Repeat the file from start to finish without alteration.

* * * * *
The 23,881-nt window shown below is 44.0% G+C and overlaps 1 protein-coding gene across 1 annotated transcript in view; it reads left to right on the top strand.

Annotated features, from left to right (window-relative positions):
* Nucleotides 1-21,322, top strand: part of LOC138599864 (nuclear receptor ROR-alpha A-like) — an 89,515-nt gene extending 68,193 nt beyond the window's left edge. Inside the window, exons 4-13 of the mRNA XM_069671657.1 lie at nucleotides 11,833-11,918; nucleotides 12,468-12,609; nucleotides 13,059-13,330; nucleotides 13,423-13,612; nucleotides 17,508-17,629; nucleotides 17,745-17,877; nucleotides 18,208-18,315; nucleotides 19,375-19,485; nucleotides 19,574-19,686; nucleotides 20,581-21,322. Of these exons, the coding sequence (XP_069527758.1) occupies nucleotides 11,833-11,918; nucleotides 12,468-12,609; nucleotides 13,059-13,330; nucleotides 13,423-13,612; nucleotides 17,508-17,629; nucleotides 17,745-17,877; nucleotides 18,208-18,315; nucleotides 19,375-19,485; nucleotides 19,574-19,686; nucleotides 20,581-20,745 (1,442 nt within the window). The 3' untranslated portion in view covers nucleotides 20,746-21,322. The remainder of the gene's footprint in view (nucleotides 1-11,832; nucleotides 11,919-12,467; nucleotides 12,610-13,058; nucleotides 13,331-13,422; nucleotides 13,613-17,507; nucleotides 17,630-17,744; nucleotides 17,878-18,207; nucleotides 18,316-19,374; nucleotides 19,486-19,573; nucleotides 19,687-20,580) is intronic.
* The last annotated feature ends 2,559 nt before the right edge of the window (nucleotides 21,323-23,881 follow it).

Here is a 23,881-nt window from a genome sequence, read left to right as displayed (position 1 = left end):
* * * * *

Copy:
The 23,881-nt window shown below is 44.0% G+C and overlaps 1 protein-coding gene across 1 annotated transcript in view; it reads left to right on the top strand.

Annotated features, from left to right (window-relative positions):
* Nucleotides 1-21,322, top strand: part of LOC138599864 (nuclear receptor ROR-alpha A-like) — an 89,515-nt gene extending 68,193 nt beyond the window's left edge. Inside the window, exons 4-13 of the mRNA XM_069671657.1 lie at nucleotides 11,833-11,918; nucleotides 12,468-12,609; nucleotides 13,059-13,330; nucleotides 13,423-13,612; nucleotides 17,508-17,629; nucleotides 17,745-17,877; nucleotides 18,208-18,315; nucleotides 19,375-19,485; nucleotides 19,574-19,686; nucleotides 20,581-21,322. Of these exons, the coding sequence (XP_069527758.1) occupies nucleotides 11,833-11,918; nucleotides 12,468-12,609; nucleotides 13,059-13,330; nucleotides 13,423-13,612; nucleotides 17,508-17,629; nucleotides 17,745-17,877; nucleotides 18,208-18,315; nucleotides 19,375-19,485; nucleotides 19,574-19,686; nucleotides 20,581-20,745 (1,442 nt within the window). The 3' untranslated portion in view covers nucleotides 20,746-21,322. The remainder of the gene's footprint in view (nucleotides 1-11,832; nucleotides 11,919-12,467; nucleotides 12,610-13,058; nucleotides 13,331-13,422; nucleotides 13,613-17,507; nucleotides 17,630-17,744; nucleotides 17,878-18,207; nucleotides 18,316-19,374; nucleotides 19,486-19,573; nucleotides 19,687-20,580) is intronic.
* The last annotated feature ends 2,559 nt before the right edge of the window (nucleotides 21,323-23,881 follow it).

Here is a 23,881-nt window from a genome sequence, read left to right as displayed (position 1 = left end):